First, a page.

Self-Inflicted Wounds to Profits - Part 1: Tactical SeductionJun 08, 2020
Before speaking at a conference in Miami, I slipped in early to hear Tom Peters talk. Always entertaining. Surprisingly he described the 10% success rate of strategy planning (that’s right, only 10%) as “wildly inflated”.
More surprising is that after this data was published the experts didn’t rush in, find the source of the problem, and fix it. Instead, they withdrew, denied, avoided, fantasized, or blamed the client for the high failure rates.
Well, that’s a good question. First, let’s look at the first clue.
After doing autopsies on a number of companies struggling with the failure rates of their strategic planning, we uncovered a shocking insight:
Most Strategic Plans Aren’t Strategic.
When you open up you strategic planning documents chances are we won’t see a strategic plan. Instead we’ll only see tactics and analysis.
The problem is that many confuse strategic planning with analysis. But it’s not.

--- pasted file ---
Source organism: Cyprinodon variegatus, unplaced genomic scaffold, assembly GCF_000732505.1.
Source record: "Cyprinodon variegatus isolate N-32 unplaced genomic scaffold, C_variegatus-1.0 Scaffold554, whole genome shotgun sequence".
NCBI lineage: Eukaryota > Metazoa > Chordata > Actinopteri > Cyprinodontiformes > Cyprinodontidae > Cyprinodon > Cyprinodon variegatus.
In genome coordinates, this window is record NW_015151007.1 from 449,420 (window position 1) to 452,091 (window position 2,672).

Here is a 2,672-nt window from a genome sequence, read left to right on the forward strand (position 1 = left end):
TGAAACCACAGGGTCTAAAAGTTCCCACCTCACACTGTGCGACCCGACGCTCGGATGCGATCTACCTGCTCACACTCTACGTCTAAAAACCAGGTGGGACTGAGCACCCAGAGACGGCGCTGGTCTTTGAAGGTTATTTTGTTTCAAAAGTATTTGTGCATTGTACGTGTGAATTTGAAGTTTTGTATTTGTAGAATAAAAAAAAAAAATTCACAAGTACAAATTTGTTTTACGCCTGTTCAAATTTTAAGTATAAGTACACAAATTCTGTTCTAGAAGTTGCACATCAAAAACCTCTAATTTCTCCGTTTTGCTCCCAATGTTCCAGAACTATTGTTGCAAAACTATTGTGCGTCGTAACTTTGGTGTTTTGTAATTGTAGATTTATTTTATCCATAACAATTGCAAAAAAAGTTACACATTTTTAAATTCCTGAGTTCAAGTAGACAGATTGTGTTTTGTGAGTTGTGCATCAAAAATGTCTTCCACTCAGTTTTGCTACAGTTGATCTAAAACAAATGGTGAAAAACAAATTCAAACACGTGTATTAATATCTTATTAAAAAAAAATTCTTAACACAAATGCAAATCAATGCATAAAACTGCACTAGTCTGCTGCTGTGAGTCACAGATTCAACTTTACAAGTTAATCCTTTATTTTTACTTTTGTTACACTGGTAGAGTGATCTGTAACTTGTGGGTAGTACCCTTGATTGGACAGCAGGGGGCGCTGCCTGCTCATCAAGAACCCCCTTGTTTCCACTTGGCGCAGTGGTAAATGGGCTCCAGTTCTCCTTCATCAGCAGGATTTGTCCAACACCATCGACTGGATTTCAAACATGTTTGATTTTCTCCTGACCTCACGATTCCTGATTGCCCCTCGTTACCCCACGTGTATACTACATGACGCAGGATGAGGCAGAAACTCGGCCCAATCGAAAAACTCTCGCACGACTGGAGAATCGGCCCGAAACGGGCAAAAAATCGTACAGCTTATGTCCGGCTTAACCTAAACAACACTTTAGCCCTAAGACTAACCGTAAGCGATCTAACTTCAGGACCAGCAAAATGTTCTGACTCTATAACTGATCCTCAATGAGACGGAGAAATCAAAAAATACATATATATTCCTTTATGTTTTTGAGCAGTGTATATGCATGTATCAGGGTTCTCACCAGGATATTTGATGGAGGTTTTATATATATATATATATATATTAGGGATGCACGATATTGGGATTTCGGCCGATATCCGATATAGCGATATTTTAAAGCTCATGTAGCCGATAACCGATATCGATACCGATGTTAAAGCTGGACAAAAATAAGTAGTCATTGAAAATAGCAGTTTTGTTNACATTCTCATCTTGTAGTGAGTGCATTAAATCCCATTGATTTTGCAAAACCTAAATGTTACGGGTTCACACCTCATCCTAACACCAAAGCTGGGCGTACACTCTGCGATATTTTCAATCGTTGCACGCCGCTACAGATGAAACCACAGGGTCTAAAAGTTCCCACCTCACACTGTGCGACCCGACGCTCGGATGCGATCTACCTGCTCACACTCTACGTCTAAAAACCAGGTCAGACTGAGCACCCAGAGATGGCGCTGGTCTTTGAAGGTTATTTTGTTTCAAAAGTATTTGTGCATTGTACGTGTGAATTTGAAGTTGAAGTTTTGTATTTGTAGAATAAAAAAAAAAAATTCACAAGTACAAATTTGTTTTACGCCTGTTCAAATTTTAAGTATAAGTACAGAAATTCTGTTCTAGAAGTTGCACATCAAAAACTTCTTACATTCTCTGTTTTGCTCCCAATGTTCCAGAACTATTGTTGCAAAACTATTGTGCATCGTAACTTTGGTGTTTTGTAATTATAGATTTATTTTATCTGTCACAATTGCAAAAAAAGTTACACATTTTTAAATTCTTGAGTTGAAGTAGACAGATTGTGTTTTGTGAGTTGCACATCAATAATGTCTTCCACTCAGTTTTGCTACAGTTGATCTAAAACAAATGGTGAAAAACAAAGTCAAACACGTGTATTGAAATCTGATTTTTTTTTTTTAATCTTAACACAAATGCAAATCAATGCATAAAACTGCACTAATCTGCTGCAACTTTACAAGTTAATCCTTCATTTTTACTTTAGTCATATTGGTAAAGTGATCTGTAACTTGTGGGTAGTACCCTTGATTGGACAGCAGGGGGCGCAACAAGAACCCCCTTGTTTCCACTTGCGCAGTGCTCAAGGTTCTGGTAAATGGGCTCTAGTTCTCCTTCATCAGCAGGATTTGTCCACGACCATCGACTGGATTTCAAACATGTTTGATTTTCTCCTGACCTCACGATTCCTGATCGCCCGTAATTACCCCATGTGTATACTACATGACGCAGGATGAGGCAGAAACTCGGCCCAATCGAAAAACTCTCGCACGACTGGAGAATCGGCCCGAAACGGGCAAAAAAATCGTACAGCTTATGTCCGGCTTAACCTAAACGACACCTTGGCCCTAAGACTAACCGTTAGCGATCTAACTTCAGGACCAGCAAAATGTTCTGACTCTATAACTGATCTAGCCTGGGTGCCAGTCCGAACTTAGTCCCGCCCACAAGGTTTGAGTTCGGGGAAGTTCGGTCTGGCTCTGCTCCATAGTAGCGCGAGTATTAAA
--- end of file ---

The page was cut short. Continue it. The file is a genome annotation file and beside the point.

Kenichi Ohmae said it best: True strategy lies beyond analysis, it lies in the domain of intuition.
We teach analysis in business schools, and consultants promote it, but they never touch intuition.
And that’s the problem.
The strategic planning failure rates leave you in a tough spot.
One reason for such failure is poor Strategic Planning process
There are good strategic planning facilitators out there, but many clients inform us that there are also imposters. Can they reference the top strategic texts from the past 2,500 years? Have they taught strategy at the graduate level? Have they published in strategic journals?
Imposters give good meeting but bad strategy.
That’s why it’s hard to do strategy with industry experts. They only know what is already known. You’re job is to out-intuit the experts.
Next time you have a strategic planning session, select your facilitators carefully.
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